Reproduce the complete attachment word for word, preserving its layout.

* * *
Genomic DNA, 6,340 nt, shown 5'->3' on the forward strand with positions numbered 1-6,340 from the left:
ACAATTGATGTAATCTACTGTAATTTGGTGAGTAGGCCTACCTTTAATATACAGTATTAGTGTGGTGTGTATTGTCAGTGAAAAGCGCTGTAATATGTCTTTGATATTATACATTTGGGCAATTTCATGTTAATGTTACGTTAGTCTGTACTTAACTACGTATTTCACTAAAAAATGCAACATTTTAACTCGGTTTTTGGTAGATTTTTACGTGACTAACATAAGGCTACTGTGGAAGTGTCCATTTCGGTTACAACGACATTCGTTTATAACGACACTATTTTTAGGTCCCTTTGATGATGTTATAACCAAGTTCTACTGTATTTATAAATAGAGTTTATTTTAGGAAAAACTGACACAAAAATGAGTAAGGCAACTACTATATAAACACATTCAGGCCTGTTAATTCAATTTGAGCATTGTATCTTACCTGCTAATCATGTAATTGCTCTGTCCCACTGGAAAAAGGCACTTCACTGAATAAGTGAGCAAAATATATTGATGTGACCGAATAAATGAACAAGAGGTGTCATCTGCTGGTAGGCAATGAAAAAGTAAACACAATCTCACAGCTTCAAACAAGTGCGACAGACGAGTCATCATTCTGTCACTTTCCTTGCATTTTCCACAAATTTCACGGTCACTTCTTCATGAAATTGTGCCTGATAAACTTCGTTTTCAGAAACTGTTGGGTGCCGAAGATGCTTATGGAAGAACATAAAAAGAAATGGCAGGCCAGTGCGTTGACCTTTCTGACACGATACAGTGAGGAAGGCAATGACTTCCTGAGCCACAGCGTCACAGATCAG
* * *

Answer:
Genomic DNA, 6,340 nt, shown 5'->3' on the forward strand with positions numbered 1-6,340 from the left:
ACAATTGATGTAATCTACTGTAATTTGGTGAGTAGGCCTACCTTTAATATACAGTATTAGTGTGGTGTGTATTGTCAGTGAAAAGCGCTGTAATATGTCTTTGATATTATACATTTGGGCAATTTCATGTTAATGTTACGTTAGTCTGTACTTAACTACGTATTTCACTAAAAAATGCAACATTTTAACTCGGTTTTTGGTAGATTTTTACGTGACTAACATAAGGCTACTGTGGAAGTGTCCATTTCGGTTACAACGACATTCGTTTATAACGACACTATTTTTAGGTCCCTTTGATGATGTTATAACCAAGTTCTACTGTATTTATAAATAGAGTTTATTTTAGGAAAAACTGACACAAAAATGAGTAAGGCAACTACTATATAAACACATTCAGGCCTGTTAATTCAATTTGAGCATTGTATCTTACCTGCTAATCATGTAATTGCTCTGTCCCACTGGAAAAAGGCACTTCACTGAATAAGTGAGCAAAATATATTGATGTGACCGAATAAATGAACAAGAGGTGTCATCTGCTGGTAGGCAATGAAAAAGTAAACACAATCTCACAGCTTCAAACAAGTGCGACAGACGAGTCATCATTCTGTCACTTTCCTTGCATTTTCCACAAATTTCACGGTCACTTCTTCATGAAATTGTGCCTGATAAACTTCGTTTTCAGAAACTGTTGGGTGCCGAAGATGCTTATGGAAGAACATAAAAAGAAATGGCAGGCCAGTGCGTTGACCTTTCTGACACGATACAGTGAGGAAGGCAATGACTTCCTGAGCCACAGCGTCACAGATCAG